Thursday, May 06, 2010

Kash Heed affair gets worse and worse

With the Kash Heed mess, the Liberal government has stumbled closer to the abyss that swallowed the NDP regime in 2001.
Heed stepped down as solicitor general April 9, after RCMP officers said they wanted to question him about Elections Act violations during his campaign.
On Tuesday, a special prosecutor recommended charges against Heed's campaign manager, his financial agent and a supporter.
The charges include allegations that they sent a flyer smearing the NDP without revealing the Liberals' role, failed to report the election expense and obstructed justice in an attempted cover-up.
But special prosecutor Terence Robertson said Heed could not have been expected to know anything about the dirty tricks. He was exonerated.
The timing becomes important here.
Sometime the next day - Wednesday - Premier Gordon Campbell decided Heed should be re-appointed solicitor general.
That was unwise. Heed's senior campaign managers faced serious charges. Their evidence had not been heard. His narrow election victory is tainted.
It was a situation that should have called for careful consideration.
But Campbell, in Europe, decided to go ahead. At "approximately 4 o'clock," Attorney General Mike de Jong told the legislature, Heed accepted Campbell's invitation to take up his old job.
"Within a few moments," de Jong said, Robertson dropped a bombshell. He resigned as special prosecutor. His law firm had donated $1,000 to Heed's campaign (and thousands more to the Liberals).
Robertson said he knew about the donation and the RCMP had asked him about a potential conflict of interest. But he only decided to act on the concerns after he had exonerated Heed.
The conflict should have been obvious. Someone who helped fund a politician's election campaign shouldn't be deciding whether potentially career-ending charges are justified. Equally, the government should have known that it would be wrong to go ahead with Heed's return to cabinet.
But it didn't act. Heed was sworn in around 8 p.m. despite the obvious problems. Ineptitude or arrogance? Or was THE government unable to function because of a dependence on Campbell, sleeping through the early morning hours in Europe?
There's no good explanation, as de Jong revealed in the legislature this week. The New Democrats pounced, of course. They went too far in slagging the Liberals - de Jong's unhappiness with all this is real.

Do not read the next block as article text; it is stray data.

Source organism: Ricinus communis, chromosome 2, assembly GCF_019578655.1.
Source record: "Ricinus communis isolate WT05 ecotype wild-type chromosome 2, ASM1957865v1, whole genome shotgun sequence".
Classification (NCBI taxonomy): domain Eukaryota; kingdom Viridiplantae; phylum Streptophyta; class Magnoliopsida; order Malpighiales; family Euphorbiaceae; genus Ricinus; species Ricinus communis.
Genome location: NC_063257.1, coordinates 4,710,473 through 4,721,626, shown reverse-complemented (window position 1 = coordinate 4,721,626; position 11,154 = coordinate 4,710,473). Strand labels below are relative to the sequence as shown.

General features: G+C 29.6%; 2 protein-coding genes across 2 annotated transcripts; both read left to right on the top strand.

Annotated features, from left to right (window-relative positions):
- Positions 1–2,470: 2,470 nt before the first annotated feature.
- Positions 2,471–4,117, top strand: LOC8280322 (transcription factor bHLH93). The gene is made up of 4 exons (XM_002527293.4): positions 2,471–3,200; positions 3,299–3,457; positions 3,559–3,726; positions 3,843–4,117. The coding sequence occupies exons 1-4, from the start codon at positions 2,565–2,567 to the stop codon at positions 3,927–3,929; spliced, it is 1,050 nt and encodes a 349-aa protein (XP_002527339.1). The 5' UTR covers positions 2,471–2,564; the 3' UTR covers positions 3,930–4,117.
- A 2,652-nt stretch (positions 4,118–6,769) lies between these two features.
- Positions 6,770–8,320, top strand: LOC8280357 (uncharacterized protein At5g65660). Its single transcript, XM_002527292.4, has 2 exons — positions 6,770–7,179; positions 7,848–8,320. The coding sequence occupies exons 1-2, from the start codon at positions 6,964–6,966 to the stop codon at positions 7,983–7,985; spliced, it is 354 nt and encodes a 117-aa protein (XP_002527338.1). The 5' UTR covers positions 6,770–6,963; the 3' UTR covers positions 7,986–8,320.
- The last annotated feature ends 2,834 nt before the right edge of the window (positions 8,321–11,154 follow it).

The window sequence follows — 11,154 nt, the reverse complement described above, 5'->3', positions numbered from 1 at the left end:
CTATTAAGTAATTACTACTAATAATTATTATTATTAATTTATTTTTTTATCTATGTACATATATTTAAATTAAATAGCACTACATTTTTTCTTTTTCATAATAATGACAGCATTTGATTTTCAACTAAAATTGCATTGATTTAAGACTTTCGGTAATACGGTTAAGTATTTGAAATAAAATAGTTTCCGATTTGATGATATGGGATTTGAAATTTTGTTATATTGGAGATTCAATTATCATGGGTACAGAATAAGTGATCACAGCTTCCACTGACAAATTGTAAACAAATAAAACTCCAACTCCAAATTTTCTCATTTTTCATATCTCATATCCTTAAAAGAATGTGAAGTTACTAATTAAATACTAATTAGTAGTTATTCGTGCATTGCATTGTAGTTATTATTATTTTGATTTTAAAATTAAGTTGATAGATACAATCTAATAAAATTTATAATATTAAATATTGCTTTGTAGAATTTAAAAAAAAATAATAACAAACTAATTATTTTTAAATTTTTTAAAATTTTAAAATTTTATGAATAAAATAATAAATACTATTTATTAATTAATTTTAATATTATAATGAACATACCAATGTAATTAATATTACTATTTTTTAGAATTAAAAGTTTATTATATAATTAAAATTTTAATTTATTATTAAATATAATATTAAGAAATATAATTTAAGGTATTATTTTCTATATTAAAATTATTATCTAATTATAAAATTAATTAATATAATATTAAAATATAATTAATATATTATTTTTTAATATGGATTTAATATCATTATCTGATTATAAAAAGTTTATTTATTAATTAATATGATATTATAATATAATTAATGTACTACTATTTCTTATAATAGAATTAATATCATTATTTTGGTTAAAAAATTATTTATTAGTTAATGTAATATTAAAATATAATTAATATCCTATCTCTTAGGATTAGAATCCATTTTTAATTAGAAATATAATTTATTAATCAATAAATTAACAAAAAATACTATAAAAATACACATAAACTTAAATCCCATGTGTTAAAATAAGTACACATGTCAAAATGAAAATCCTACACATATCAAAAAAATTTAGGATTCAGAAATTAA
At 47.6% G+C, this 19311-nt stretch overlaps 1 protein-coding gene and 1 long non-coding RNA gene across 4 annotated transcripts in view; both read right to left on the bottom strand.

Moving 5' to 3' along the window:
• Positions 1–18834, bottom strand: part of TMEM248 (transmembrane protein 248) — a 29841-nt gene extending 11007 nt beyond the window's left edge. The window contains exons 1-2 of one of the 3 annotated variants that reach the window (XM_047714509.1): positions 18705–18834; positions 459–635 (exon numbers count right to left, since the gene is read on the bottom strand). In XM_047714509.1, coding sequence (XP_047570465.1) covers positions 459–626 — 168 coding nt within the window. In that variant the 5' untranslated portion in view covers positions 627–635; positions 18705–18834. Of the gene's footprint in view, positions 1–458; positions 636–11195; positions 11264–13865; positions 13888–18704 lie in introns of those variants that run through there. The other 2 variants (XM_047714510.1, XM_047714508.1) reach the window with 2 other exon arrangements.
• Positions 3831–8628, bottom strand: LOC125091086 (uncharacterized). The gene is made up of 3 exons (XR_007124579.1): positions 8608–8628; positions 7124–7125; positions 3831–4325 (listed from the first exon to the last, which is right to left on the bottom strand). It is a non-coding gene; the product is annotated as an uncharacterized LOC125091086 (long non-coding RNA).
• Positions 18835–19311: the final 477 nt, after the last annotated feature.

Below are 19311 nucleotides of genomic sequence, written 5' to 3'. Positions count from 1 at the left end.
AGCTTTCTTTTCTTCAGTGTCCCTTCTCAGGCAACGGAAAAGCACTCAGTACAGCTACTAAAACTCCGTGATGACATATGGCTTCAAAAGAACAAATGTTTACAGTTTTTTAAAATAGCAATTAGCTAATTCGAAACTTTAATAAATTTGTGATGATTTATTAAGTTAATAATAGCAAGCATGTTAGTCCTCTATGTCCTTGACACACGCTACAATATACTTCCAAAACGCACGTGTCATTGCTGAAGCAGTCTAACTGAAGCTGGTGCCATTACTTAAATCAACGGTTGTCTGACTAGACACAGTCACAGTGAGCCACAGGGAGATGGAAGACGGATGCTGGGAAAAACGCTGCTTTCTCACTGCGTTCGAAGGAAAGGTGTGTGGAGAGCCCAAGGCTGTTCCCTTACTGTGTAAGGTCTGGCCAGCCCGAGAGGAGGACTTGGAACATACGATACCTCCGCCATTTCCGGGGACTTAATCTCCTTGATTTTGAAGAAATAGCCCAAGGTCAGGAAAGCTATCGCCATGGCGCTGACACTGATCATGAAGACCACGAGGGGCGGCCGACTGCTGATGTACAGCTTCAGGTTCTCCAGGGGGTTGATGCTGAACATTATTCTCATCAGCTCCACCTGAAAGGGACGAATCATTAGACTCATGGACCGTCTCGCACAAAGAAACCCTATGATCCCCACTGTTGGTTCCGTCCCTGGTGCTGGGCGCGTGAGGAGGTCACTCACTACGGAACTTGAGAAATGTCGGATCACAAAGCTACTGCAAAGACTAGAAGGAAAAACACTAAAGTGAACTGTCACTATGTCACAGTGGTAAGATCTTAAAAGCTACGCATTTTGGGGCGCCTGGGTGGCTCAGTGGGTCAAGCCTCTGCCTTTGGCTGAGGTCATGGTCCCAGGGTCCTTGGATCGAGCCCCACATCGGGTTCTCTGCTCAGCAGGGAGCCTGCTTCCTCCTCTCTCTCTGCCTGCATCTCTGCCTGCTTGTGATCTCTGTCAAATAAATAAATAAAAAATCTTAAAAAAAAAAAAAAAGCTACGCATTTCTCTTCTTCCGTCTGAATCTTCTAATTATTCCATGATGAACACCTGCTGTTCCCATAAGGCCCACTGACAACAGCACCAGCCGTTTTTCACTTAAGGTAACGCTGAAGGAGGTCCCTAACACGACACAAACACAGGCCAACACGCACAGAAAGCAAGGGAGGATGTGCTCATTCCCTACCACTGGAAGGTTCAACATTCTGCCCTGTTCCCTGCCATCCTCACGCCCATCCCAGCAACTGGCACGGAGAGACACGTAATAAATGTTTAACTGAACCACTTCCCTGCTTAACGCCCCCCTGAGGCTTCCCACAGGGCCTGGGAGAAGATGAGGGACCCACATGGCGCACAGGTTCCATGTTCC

But the main points were valid. The special prosecutor system was established to avoid the perception of a conflict of interest in political cases. The fear was that a Crown prosecutor might be suspected of being soft on powerful government figures who could decide his career future.
Yet it failed. A Liberal partisan was named to assess election campaign violations. And although campaign donations are online, no one noticed and Robertson apparently didn't tell anyone.
And even when that was revealed, Heed was re-appointed. He stepped down 13 hours later. But the re-appointment to cabinet should not have happened.
All this wrangling is significant, but dwarfed by the underlying issue.
In the last days of the 2009 campaign, a mailer went to households. It was in Chinese and English and hit hot buttons for the Chinese-Canadian community - about 40 per cent of the population in the Vancouver-Fraserview riding.
The flyer said the NDP would legalize heroin and prostitution and impose an inheritance tax. The flyer claims were false.
NDP candidate Gabriel Yiu lost by 748 votes.
No one admitted sending the flyer. The Heed campaign specifically denied having any role.
The special prosecutor believes that is not true and that the Heed campaign violated the election laws on the way to a narrow victory.
Which does not necessarily have anything to do with Heed. But it still taints his election, something Heed, Campbell and the Liberals have not acknowledged.
Heed might well turn out to be the victim in all this, a political Nemo swimming with sharks. His election could be overturned if the courts and Election B.C. finds the flyer pushed the campaign over spending limits
But the Liberals look like buffoons, willfully blind to serious scandal.
Footnote: Two other issues are of note.
Heed's campaign manager, Barinder Sall, is a strong Liberal supporter and former Liberal ministerial assistant. If the charges are proven, the party faces questions about campaign integrity.